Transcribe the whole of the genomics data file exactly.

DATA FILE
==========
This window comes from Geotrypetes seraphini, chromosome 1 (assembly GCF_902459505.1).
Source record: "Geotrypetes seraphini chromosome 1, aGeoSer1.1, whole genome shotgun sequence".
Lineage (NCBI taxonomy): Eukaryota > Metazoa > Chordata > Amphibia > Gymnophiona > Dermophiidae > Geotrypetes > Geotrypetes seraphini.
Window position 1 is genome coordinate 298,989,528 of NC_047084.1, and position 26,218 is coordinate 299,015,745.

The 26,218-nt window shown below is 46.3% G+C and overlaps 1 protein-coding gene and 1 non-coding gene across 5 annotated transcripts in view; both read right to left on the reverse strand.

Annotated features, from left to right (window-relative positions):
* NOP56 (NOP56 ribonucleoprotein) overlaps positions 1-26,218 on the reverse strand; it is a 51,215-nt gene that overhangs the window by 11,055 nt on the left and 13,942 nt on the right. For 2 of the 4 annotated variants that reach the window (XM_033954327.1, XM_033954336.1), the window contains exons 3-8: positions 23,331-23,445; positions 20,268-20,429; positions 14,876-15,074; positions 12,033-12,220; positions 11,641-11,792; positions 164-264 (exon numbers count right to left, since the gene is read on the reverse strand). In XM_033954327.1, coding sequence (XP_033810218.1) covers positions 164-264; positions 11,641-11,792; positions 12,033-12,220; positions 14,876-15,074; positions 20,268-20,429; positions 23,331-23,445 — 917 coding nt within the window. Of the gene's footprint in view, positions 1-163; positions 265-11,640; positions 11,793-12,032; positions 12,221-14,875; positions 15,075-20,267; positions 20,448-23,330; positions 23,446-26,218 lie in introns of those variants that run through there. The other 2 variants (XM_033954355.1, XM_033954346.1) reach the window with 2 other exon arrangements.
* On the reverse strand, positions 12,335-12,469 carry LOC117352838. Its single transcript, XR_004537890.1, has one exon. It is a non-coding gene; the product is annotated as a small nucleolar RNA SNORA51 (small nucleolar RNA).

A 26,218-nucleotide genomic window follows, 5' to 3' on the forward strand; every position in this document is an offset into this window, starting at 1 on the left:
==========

This window comes from Geotrypetes seraphini, chromosome 1 (assembly GCF_902459505.1).
Source record: "Geotrypetes seraphini chromosome 1, aGeoSer1.1, whole genome shotgun sequence".
Lineage (NCBI taxonomy): Eukaryota > Metazoa > Chordata > Amphibia > Gymnophiona > Dermophiidae > Geotrypetes > Geotrypetes seraphini.
Window position 1 is genome coordinate 298,989,528 of NC_047084.1, and position 26,218 is coordinate 299,015,745.

The 26,218-nt window shown below is 46.3% G+C and overlaps 1 protein-coding gene and 1 non-coding gene across 5 annotated transcripts in view; both read right to left on the reverse strand.

Annotated features, from left to right (window-relative positions):
* NOP56 (NOP56 ribonucleoprotein) overlaps positions 1-26,218 on the reverse strand; it is a 51,215-nt gene that overhangs the window by 11,055 nt on the left and 13,942 nt on the right. For 2 of the 4 annotated variants that reach the window (XM_033954327.1, XM_033954336.1), the window contains exons 3-8: positions 23,331-23,445; positions 20,268-20,429; positions 14,876-15,074; positions 12,033-12,220; positions 11,641-11,792; positions 164-264 (exon numbers count right to left, since the gene is read on the reverse strand). In XM_033954327.1, coding sequence (XP_033810218.1) covers positions 164-264; positions 11,641-11,792; positions 12,033-12,220; positions 14,876-15,074; positions 20,268-20,429; positions 23,331-23,445 — 917 coding nt within the window. Of the gene's footprint in view, positions 1-163; positions 265-11,640; positions 11,793-12,032; positions 12,221-14,875; positions 15,075-20,267; positions 20,448-23,330; positions 23,446-26,218 lie in introns of those variants that run through there. The other 2 variants (XM_033954355.1, XM_033954346.1) reach the window with 2 other exon arrangements.
* On the reverse strand, positions 12,335-12,469 carry LOC117352838. Its single transcript, XR_004537890.1, has one exon. It is a non-coding gene; the product is annotated as a small nucleolar RNA SNORA51 (small nucleolar RNA).

A 26,218-nucleotide genomic window follows, 5' to 3' on the forward strand; every position in this document is an offset into this window, starting at 1 on the left: